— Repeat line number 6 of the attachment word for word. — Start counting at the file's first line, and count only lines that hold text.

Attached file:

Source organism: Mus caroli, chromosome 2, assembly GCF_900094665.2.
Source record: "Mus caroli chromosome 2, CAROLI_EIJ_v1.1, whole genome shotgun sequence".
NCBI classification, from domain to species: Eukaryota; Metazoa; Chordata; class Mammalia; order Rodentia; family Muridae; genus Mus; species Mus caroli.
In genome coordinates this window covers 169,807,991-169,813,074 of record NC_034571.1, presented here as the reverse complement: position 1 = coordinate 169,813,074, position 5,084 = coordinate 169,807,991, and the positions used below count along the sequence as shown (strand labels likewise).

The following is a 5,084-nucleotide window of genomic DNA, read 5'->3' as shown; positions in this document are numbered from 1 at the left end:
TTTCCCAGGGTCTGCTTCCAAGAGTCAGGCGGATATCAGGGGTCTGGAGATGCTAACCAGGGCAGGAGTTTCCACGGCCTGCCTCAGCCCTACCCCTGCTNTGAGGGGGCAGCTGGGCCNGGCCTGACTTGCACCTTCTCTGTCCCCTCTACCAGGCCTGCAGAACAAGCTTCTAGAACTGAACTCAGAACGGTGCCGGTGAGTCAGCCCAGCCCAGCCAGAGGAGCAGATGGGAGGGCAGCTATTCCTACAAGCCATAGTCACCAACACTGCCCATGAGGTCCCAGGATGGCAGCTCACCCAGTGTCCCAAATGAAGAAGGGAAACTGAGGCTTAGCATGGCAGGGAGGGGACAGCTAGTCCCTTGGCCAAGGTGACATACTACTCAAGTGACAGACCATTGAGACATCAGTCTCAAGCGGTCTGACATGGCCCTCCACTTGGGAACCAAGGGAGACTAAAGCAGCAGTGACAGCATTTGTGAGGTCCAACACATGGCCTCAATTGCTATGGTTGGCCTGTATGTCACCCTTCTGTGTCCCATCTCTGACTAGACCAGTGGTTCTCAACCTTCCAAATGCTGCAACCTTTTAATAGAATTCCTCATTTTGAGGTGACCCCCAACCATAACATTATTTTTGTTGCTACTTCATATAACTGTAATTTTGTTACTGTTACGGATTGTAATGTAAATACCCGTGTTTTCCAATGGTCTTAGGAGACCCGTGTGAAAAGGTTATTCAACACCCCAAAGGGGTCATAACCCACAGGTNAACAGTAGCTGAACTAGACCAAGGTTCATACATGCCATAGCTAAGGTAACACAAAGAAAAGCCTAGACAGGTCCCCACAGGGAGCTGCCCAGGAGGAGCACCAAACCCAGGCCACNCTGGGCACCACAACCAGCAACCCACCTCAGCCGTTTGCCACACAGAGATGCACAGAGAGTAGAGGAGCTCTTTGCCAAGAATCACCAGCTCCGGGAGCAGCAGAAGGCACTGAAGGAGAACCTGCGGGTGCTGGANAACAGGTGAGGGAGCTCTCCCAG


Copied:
TTTCCCAGGGTCTGCTTCCAAGAGTCAGGCGGATATCAGGGGTCTGGAGATGCTAACCAGGGCAGGAGTTTCCACGGCCTGCCTCAGCCCTACCCCTGCTNTGAGGGGGCAGCTGGGCCNGGCCTGACTTGCACCTTCTCTGTCCCCTCTACCAGGCCTGCAGAACAAGCTTCTAGAACTGAACTCAGAACGGTGCCGGTGAGTCAGCCCAGCCCAGCCAGAGGAGCAGATGGGAGGGCAGCTATTCCTACAAGCCATAGTCACCAACACTGCCCATGAGGTCCCAGGATGGCAGCTCACCCAGTGTCCCAAATGAAGAAGGGAAACTGAGGCTTAGCATGGCAGGGAGGGGACAGCTAGTCCCTTGGCCAAGGTGACATACTACTCAAGTGACAGACCATTGAGACATCAGTCTCAAGCGGTCTGACATGGCCCTCCACTTGGGAACCAAGGGAGACTAAAGCAGCAGTGACAGCATTTGTGAGGTCCAACACATGGCCTCAATTGCTATGGTTGGCCTGTATGTCACCCTTCTGTGTCCCATCTCTGACTAGACCAGTGGTTCTCAACCTTCCAAATGCTGCAACCTTTTAATAGAATTCCTCATTTTGAGGTGACCCCCAACCATAACATTATTTTTGTTGCTACTTCATATAACTGTAATTTTGTTACTGTTACGGATTGTAATGTAAATACCCGTGTTTTCCAATGGTCTTAGGAGACCCGTGTGAAAAGGTTATTCAACACCCCAAAGGGGTCATAACCCACAGGTNAACAGTAGCTGAACTAGACCAAGGTTCATACATGCCATAGCTAAGGTAACACAAAGAAAAGCCTAGACAGGTCCCCACAGGGAGCTGCCCAGGAGGAGCACCAAACCCAGGCCACNCTGGGCACCACAACCAGCAACCCACCTCAGCCGTTTGCCACACAGAGATGCACAGAGAGTAGAGGAGCTCTTTGCCAAGAATCACCAGCTCCGGGAGCAGCAGAAGGCACTGAAGGAGAACCTGCGGGTGCTGGANAACAGGTGAGGGAGCTCTCCCAG